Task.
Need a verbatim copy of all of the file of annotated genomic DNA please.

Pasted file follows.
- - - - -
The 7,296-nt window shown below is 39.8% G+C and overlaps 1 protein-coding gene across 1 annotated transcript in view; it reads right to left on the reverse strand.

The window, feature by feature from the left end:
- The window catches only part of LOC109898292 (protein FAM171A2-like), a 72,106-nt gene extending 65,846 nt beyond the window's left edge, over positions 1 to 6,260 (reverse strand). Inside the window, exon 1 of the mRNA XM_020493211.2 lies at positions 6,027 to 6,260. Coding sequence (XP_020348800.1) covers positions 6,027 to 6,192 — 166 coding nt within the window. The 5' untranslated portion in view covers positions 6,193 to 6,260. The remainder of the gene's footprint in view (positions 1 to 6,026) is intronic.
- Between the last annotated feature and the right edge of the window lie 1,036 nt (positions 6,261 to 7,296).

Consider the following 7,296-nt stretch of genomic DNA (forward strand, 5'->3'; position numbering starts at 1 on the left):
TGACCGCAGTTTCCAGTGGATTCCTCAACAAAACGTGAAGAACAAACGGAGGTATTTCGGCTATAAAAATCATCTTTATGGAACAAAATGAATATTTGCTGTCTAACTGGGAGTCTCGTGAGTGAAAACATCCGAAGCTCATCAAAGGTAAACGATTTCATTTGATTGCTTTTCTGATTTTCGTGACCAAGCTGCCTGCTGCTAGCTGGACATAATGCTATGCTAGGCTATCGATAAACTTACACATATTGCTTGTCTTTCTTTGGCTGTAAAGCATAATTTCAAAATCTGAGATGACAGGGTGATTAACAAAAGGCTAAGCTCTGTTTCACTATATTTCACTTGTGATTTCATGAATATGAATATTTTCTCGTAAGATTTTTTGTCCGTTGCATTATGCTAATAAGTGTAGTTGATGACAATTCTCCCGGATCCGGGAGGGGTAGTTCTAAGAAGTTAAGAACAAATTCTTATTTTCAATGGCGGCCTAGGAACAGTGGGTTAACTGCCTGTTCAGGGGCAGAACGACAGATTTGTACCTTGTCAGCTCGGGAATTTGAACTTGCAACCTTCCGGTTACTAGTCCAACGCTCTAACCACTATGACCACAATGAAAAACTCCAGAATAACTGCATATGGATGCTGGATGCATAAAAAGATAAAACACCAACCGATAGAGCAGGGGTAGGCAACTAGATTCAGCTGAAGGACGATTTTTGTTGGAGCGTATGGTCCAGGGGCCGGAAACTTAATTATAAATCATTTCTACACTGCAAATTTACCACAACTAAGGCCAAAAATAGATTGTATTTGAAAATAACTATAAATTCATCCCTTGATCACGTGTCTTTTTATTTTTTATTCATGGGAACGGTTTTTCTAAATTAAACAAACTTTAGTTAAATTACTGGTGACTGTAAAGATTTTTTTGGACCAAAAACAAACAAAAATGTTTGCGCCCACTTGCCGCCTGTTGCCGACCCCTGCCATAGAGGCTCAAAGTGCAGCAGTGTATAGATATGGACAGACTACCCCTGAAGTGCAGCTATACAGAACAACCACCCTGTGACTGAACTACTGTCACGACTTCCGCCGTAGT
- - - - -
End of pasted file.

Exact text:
The 7,296-nt window shown below is 39.8% G+C and overlaps 1 protein-coding gene across 1 annotated transcript in view; it reads right to left on the reverse strand.

The window, feature by feature from the left end:
- The window catches only part of LOC109898292 (protein FAM171A2-like), a 72,106-nt gene extending 65,846 nt beyond the window's left edge, over positions 1 to 6,260 (reverse strand). Inside the window, exon 1 of the mRNA XM_020493211.2 lies at positions 6,027 to 6,260. Coding sequence (XP_020348800.1) covers positions 6,027 to 6,192 — 166 coding nt within the window. The 5' untranslated portion in view covers positions 6,193 to 6,260. The remainder of the gene's footprint in view (positions 1 to 6,026) is intronic.
- Between the last annotated feature and the right edge of the window lie 1,036 nt (positions 6,261 to 7,296).

Consider the following 7,296-nt stretch of genomic DNA (forward strand, 5'->3'; position numbering starts at 1 on the left):
TGACCGCAGTTTCCAGTGGATTCCTCAACAAAACGTGAAGAACAAACGGAGGTATTTCGGCTATAAAAATCATCTTTATGGAACAAAATGAATATTTGCTGTCTAACTGGGAGTCTCGTGAGTGAAAACATCCGAAGCTCATCAAAGGTAAACGATTTCATTTGATTGCTTTTCTGATTTTCGTGACCAAGCTGCCTGCTGCTAGCTGGACATAATGCTATGCTAGGCTATCGATAAACTTACACATATTGCTTGTCTTTCTTTGGCTGTAAAGCATAATTTCAAAATCTGAGATGACAGGGTGATTAACAAAAGGCTAAGCTCTGTTTCACTATATTTCACTTGTGATTTCATGAATATGAATATTTTCTCGTAAGATTTTTTGTCCGTTGCATTATGCTAATAAGTGTAGTTGATGACAATTCTCCCGGATCCGGGAGGGGTAGTTCTAAGAAGTTAAGAACAAATTCTTATTTTCAATGGCGGCCTAGGAACAGTGGGTTAACTGCCTGTTCAGGGGCAGAACGACAGATTTGTACCTTGTCAGCTCGGGAATTTGAACTTGCAACCTTCCGGTTACTAGTCCAACGCTCTAACCACTATGACCACAATGAAAAACTCCAGAATAACTGCATATGGATGCTGGATGCATAAAAAGATAAAACACCAACCGATAGAGCAGGGGTAGGCAACTAGATTCAGCTGAAGGACGATTTTTGTTGGAGCGTATGGTCCAGGGGCCGGAAACTTAATTATAAATCATTTCTACACTGCAAATTTACCACAACTAAGGCCAAAAATAGATTGTATTTGAAAATAACTATAAATTCATCCCTTGATCACGTGTCTTTTTATTTTTTATTCATGGGAACGGTTTTTCTAAATTAAACAAACTTTAGTTAAATTACTGGTGACTGTAAAGATTTTTTTGGACCAAAAACAAACAAAAATGTTTGCGCCCACTTGCCGCCTGTTGCCGACCCCTGCCATAGAGGCTCAAAGTGCAGCAGTGTATAGATATGGACAGACTACCCCTGAAGTGCAGCTATACAGAACAACCACCCTGTGACTGAACTACTGTCACGACTTCCGCCGTAGT